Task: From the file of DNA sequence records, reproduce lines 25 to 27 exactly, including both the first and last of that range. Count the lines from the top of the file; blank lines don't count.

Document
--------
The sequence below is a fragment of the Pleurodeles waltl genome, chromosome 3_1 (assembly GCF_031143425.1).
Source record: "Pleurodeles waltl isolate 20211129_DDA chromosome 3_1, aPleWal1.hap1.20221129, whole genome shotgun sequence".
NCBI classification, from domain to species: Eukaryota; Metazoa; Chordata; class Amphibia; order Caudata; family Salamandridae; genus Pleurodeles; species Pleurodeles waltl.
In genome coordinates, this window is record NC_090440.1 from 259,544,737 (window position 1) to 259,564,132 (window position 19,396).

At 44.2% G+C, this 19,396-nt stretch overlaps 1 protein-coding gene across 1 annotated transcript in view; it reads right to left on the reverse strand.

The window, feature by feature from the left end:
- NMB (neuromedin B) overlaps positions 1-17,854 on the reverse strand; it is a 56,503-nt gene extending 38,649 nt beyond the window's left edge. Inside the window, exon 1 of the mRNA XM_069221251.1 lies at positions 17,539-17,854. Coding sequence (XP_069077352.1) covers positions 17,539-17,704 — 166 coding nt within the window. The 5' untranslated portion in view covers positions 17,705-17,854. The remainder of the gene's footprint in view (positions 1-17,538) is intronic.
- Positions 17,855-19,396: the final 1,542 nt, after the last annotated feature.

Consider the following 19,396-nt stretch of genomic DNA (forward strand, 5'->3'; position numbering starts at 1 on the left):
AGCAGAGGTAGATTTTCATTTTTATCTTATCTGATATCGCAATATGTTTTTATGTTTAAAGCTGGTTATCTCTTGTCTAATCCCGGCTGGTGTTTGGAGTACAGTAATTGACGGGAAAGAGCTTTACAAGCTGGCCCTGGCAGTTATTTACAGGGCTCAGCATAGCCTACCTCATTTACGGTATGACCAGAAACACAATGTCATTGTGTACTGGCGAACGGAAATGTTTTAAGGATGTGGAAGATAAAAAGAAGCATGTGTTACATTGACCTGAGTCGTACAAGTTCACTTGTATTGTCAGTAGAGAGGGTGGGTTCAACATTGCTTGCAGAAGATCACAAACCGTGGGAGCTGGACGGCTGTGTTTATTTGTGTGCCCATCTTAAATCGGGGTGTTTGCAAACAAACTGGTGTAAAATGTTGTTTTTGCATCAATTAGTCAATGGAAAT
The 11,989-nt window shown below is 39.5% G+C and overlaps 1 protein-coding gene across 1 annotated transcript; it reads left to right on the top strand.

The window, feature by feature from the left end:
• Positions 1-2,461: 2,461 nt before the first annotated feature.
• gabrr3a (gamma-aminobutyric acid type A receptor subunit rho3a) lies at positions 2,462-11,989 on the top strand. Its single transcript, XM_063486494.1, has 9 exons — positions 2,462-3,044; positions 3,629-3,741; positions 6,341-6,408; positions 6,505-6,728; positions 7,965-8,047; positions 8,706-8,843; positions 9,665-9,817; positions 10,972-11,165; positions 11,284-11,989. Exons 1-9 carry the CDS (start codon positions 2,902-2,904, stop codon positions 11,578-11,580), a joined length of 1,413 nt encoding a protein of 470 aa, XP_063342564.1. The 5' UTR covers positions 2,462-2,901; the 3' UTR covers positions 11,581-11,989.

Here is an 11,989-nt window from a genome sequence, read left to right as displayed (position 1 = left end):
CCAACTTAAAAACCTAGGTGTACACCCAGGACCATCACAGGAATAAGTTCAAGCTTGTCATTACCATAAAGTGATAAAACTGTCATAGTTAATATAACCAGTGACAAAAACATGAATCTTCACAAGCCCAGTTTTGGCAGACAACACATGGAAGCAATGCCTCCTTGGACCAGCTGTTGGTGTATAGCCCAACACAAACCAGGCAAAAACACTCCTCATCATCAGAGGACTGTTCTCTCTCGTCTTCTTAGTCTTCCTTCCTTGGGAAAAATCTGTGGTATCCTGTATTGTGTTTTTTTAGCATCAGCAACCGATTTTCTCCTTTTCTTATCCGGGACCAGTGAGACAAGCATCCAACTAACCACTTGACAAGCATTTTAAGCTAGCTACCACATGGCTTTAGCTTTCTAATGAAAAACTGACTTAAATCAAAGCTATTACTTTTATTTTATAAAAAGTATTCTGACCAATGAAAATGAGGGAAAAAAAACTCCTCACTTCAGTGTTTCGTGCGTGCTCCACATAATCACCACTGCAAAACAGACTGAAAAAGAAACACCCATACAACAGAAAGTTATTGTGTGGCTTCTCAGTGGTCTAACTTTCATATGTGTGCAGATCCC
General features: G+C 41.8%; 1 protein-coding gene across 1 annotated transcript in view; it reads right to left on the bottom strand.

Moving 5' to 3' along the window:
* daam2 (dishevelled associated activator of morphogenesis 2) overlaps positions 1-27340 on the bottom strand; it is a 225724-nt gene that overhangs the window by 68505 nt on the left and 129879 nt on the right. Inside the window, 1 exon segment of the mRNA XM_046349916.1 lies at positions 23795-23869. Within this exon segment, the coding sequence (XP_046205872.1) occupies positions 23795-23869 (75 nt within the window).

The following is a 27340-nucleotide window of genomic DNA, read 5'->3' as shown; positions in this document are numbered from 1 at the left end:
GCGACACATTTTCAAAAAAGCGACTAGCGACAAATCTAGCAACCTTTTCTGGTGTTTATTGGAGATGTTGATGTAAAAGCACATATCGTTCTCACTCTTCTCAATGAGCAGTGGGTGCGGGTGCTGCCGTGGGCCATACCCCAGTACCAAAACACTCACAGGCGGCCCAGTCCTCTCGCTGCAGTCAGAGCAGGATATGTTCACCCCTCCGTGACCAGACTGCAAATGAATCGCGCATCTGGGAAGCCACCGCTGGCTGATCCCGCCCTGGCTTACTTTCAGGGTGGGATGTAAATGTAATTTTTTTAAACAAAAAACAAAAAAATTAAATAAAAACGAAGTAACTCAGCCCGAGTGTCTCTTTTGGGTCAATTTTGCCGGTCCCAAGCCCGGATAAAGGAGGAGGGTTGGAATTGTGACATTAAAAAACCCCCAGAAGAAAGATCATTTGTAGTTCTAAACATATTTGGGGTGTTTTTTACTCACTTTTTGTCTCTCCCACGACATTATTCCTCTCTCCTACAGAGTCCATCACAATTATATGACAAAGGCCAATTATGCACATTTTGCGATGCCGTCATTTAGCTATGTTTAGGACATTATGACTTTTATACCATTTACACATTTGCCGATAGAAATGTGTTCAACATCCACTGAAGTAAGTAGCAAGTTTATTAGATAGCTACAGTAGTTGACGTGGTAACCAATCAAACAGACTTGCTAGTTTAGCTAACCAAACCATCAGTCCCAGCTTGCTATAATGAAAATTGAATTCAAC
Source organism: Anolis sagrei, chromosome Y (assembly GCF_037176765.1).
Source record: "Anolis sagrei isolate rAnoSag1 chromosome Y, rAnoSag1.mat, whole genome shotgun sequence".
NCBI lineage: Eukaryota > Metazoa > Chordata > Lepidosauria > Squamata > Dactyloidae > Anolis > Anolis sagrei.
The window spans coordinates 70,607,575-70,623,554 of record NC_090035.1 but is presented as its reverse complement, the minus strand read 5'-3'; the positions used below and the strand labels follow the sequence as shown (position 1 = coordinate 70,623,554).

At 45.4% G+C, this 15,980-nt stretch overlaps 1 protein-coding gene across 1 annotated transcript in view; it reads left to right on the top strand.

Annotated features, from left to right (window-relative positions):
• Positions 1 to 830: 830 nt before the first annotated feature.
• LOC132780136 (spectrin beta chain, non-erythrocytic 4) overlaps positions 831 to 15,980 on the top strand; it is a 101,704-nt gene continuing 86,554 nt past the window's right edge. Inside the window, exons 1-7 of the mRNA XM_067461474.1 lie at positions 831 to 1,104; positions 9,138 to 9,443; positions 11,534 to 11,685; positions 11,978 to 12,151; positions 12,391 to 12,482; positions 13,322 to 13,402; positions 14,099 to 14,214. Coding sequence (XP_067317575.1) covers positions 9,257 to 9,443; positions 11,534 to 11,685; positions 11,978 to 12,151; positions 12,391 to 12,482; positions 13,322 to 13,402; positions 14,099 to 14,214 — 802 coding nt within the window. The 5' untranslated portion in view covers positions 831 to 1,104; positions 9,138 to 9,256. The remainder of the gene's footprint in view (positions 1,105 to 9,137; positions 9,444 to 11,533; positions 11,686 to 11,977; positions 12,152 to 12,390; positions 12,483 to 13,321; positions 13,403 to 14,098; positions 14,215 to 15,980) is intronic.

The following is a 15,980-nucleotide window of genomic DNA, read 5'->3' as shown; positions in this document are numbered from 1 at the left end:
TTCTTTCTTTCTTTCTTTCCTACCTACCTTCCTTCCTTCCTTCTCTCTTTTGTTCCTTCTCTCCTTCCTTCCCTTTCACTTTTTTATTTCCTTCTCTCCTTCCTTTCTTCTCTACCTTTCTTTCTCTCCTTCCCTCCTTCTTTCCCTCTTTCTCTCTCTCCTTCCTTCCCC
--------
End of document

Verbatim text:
The window spans coordinates 70,607,575-70,623,554 of record NC_090035.1 but is presented as its reverse complement, the minus strand read 5'-3'; the positions used below and the strand labels follow the sequence as shown (position 1 = coordinate 70,623,554).

At 45.4% G+C, this 15,980-nt stretch overlaps 1 protein-coding gene across 1 annotated transcript in view; it reads left to right on the top strand.

Annotated features, from left to right (window-relative positions):